In business, success requires the ability to connect and resonate with colleagues, employees, vendors, and clients. The path to authentic connection begins with sharing our ideas and experiences, yet many struggle with the level of vulnerability needed for true connection, which can often be perceived as weakness in the professional context. We suggest that appropriate vulnerability can actually establish credibility and create opportunities for collaborative thinking and connection, as well as foster professional growth.
We understand the hesitation; we’ve been taught to adopt strict roles in the workplace, which emphasize a separation of the personal from the professional in order to be successful. However, emerging research in psychology and sociology emphasizes the power of storytelling and personal narrative to create meaning and connection, especially in the age of statistics and “big data.” For example, Brene Brown, PhD, who has spent her academic career studying vulnerability, courage, worthiness, and shame offers, “Maybe stories are just data with soul.” Furthermore, in recent LinkedIn article, Shane Snow (Chief Creative Officer for Contently), suggests that storytelling will be the number one business skill of the next five years.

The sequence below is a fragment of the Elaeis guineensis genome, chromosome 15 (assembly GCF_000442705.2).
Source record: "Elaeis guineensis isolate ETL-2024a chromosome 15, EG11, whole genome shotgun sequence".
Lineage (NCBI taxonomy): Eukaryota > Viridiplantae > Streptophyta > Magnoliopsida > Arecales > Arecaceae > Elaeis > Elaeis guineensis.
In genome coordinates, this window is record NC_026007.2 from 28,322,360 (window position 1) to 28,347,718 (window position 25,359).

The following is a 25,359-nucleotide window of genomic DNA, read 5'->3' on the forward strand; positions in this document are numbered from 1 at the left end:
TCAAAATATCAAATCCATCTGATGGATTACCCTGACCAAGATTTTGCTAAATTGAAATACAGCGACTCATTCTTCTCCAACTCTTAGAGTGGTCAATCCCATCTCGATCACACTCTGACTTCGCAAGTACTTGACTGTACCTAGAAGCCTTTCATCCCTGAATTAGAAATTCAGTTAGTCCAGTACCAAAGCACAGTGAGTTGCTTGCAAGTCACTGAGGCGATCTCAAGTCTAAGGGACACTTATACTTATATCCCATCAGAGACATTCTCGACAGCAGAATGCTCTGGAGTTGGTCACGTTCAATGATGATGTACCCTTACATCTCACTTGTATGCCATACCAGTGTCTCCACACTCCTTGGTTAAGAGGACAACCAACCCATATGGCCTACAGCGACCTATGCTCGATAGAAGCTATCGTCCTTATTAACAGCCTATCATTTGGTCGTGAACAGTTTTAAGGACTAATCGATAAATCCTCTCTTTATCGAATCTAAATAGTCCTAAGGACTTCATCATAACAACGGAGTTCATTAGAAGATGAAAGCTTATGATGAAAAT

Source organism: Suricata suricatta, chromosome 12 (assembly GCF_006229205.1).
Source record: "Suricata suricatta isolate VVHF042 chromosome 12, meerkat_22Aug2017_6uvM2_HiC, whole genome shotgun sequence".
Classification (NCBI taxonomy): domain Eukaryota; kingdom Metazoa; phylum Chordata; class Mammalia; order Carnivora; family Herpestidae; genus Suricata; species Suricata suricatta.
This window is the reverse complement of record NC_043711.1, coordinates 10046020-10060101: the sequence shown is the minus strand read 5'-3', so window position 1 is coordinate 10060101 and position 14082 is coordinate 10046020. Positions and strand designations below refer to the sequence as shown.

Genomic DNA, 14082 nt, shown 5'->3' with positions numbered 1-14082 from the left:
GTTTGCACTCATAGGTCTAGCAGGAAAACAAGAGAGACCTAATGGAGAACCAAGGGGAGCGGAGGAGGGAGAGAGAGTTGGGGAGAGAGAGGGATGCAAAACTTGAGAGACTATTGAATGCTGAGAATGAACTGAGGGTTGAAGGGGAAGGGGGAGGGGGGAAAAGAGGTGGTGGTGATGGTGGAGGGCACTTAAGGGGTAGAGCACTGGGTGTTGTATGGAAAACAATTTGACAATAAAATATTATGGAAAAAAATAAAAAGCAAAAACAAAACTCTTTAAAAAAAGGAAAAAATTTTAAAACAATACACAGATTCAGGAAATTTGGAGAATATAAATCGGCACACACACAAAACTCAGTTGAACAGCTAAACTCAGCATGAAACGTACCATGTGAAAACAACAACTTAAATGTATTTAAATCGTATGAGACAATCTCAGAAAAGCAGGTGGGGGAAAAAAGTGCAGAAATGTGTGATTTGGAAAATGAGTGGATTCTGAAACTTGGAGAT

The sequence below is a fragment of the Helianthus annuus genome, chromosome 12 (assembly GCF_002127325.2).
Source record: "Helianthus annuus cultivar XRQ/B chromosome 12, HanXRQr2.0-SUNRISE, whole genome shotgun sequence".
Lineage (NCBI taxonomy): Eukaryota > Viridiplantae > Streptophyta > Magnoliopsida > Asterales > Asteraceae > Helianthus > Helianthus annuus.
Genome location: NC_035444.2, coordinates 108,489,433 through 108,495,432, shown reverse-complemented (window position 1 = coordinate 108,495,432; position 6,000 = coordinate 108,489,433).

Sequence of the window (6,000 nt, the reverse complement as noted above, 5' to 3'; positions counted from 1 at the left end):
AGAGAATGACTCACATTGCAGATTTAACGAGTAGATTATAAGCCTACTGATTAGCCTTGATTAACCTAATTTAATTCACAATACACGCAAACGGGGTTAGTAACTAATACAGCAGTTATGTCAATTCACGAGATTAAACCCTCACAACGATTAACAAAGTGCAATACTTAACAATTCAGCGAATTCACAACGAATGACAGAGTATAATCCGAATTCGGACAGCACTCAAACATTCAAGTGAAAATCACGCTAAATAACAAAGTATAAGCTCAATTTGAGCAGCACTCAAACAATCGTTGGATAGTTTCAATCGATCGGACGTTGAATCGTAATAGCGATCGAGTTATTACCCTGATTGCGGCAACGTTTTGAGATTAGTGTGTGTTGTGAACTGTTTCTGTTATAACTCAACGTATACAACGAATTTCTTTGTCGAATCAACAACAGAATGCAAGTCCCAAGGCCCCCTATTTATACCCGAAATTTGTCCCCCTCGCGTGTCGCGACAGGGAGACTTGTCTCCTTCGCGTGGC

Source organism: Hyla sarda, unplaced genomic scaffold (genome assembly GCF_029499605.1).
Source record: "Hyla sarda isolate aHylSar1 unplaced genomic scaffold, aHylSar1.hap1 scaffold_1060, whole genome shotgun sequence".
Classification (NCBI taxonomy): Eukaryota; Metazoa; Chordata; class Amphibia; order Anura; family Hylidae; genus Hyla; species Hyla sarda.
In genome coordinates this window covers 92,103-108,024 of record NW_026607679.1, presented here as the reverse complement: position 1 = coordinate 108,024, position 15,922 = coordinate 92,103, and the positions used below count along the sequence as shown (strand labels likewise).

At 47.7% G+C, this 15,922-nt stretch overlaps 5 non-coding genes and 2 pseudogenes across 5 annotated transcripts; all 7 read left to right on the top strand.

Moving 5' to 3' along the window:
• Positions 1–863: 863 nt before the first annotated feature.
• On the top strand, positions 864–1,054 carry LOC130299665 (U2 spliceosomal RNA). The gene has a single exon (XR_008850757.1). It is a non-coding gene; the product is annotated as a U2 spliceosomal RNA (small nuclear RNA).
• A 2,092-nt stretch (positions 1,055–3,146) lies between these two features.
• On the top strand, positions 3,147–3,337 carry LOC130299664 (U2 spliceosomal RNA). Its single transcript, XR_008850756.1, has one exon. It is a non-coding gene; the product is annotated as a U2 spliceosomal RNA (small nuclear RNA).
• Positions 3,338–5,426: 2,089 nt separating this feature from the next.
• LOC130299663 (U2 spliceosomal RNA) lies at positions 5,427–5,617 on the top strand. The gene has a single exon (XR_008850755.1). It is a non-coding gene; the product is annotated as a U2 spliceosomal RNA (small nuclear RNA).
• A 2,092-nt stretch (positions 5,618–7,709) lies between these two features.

At the 6th International Conference on Conflict Resolution Education, Mark Schulte, Education Director for the Pulitzer Center, offered a keynote address entitled “Telling Better Stories.” Mark began by sharing a short anecdote about a recent interview with the president of an international banking organization. He had asked the executive: “What is the number one trait that all people must have to be successful?” Much to Mark’s surprise, the response was “empathy.”
At the root of a good story is the power of empathy – the ability to create emotional connections that resonate between individuals and across the human experience. Indeed, current neuroscience research shows that listening to a story activates the same neural pathways that fire when one is actually experiencing the events of the story, literally creating the experience of empathy. Once a connection is made, listeners are much more likely to align with the speaker and to feel invested in the subject matter.
Melinda has found that when teaching or facilitating discussion groups, it’s easy to hide behind her “religious studies professor” title, which can end up creating a sense of separation from the group. However, when she steps beyond that role and begins sharing her own personal stories and experiences, the group in turn becomes more receptive and more willing to discuss their own. Her personal stories, especially of her own challenges and uncertainties, create an atmosphere of invitation and engagement that allows participants the opportunity to acknowledge and share their own difficulties. The dialogue then becomes more authentic and embodied rather than abstract and theoretical.